His intention is to poke fun, blend the “sublime with the absurd”, and incite us to ask questions.
David Ferry’s work can be seen in some of the world’s best galleries such as New York’s MOMA, but he has now touched down in Ballarat as Federation University’s current artist-in-residence.
The highly-regarded British satirist pokes fun at his home country’s class system using photo montage, defacing images of stately British homes with pictures of junk food or goldfish.
The result is disarming, hilarious and thought-provoking.
The emeritus professor of printmaking at Cardiff Metropolitan University and printmaking consultant for the Sidney Nolan Trust is in Australia after giving a keynote address in Melbourne on the enduring legacy of British satirical art.
Growing up working class in Blackpool, Ferry said he wanted to question the established superiority of the upper class.
“Things, we assume, in a museum or stately home have to be particularly better than ourselves, posh,” he said.
“Aquarium life is something you can almost buy in Walmart, you couldn’t buy a stately home in Walmart (or at all) unless you are part of the heritage gentry of Britain. I’ve turned the tide over. Instead of having the aquarium in a council-assisted apartment, the stately home is home of the aquarium itself.”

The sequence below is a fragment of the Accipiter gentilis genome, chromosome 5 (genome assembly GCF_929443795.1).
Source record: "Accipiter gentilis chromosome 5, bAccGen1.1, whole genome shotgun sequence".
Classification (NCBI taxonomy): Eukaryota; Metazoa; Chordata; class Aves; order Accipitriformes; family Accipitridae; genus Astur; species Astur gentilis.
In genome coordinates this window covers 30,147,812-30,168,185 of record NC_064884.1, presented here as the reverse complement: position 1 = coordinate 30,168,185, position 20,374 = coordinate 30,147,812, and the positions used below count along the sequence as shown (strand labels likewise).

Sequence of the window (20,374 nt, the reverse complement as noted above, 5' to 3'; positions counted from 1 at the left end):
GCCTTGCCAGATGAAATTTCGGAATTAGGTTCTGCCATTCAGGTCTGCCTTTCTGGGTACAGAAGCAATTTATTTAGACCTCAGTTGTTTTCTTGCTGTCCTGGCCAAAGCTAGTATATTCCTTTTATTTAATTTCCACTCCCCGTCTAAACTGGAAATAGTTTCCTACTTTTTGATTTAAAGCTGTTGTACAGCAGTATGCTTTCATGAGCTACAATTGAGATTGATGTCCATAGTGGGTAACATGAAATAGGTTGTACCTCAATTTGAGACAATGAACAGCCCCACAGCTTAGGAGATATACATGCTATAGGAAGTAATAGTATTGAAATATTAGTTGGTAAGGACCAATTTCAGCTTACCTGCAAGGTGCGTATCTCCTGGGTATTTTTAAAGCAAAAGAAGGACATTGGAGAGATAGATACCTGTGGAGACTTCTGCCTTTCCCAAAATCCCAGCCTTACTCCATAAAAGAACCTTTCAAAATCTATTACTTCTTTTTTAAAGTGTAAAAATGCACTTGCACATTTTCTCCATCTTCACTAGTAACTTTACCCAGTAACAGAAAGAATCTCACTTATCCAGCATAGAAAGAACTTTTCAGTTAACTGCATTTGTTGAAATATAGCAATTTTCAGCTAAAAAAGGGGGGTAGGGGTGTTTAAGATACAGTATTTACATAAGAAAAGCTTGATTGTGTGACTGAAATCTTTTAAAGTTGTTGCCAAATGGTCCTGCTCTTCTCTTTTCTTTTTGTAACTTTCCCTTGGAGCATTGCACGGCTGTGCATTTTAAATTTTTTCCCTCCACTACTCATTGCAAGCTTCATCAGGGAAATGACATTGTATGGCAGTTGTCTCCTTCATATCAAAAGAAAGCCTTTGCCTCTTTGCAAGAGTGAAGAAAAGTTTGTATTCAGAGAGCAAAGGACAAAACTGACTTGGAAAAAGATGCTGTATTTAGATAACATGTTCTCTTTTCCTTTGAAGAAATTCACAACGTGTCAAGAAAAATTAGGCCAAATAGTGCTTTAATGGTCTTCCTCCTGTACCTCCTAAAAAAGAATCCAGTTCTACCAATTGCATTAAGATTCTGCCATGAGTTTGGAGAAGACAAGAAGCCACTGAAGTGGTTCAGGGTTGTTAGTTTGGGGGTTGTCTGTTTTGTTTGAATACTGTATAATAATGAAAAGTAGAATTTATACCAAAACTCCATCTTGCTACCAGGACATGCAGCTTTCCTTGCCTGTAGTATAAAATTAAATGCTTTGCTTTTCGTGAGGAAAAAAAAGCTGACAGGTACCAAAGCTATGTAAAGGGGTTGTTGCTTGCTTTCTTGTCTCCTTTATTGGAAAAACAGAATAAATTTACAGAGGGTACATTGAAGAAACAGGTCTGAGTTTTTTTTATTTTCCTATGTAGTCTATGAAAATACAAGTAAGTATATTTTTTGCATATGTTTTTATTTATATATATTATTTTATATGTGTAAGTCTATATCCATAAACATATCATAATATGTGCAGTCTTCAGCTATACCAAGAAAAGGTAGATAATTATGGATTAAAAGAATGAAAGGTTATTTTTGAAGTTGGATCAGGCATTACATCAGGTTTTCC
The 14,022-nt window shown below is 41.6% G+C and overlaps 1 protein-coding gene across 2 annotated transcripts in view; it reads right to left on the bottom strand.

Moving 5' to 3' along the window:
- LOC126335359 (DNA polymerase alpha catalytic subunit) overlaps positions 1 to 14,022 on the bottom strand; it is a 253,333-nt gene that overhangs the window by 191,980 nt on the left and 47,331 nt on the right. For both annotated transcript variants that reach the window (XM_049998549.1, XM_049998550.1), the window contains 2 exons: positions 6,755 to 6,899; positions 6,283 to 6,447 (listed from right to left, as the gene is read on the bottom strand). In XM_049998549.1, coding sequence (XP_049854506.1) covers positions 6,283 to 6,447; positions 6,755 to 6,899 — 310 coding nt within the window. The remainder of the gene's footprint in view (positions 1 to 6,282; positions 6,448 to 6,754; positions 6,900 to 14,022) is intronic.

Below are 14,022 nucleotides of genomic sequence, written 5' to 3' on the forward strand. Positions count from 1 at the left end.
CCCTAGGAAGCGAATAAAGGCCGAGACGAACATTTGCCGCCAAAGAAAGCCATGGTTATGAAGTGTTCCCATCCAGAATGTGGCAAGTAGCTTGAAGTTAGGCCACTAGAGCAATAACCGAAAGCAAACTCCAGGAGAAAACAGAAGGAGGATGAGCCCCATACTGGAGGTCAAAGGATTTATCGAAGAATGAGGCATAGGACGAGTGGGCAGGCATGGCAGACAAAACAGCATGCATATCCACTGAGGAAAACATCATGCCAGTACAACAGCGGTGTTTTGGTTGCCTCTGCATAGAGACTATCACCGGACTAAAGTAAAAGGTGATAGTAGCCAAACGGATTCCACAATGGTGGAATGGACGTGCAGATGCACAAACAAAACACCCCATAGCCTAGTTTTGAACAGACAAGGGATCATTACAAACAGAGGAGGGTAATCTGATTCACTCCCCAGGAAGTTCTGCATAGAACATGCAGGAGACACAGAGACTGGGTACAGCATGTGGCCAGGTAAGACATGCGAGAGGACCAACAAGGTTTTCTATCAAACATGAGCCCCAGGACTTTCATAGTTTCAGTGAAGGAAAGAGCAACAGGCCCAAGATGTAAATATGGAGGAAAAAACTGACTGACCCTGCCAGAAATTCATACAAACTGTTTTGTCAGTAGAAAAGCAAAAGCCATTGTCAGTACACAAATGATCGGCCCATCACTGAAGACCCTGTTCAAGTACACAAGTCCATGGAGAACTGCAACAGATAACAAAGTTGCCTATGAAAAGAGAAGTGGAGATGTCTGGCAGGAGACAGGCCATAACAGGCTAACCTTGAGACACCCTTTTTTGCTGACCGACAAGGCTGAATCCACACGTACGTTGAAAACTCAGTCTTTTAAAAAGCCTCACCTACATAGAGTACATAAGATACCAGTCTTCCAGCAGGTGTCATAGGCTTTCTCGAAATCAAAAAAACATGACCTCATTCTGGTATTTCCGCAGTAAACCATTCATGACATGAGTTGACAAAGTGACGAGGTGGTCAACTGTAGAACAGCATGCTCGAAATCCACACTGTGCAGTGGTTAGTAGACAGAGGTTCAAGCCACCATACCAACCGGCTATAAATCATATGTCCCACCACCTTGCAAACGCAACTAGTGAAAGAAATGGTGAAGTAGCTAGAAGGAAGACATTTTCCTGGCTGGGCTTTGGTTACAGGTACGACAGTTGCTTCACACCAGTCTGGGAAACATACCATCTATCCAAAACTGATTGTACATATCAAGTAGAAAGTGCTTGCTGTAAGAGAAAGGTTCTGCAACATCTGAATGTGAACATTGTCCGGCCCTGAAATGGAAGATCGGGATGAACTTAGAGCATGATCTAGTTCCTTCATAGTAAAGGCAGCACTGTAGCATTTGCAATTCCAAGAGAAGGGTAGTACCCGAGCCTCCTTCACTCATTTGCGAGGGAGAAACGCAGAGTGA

But he said his work was not necessarily anarchic political statements.
“As much as I’m allowing myself to go, I’m not an agent provocateur.”
“The sublime and the ridiculous, is where people like me slice in the middle, the fissures, the cracks.”
Ferry said many of the images he found of stately British buildings seemed to have no people, traffic, grime or life – they were almost sterile.
“What I try to do is populate them by cutting out other things and sticking them where they normally weren’t,” he said.
“Photography is interesting, it’s essentially a kind of lie. It’s what we want to see in it or what the photographer wants us to see in it.
“I’m not a painter of architecture, I’m a commentator of why that architecture is perhaps there or what one can do to usurp it by sticking something in front of it.”
The Invader’s Guide to the British Isles is being held a the Post Office Gallery, Camp Street, until November 20.
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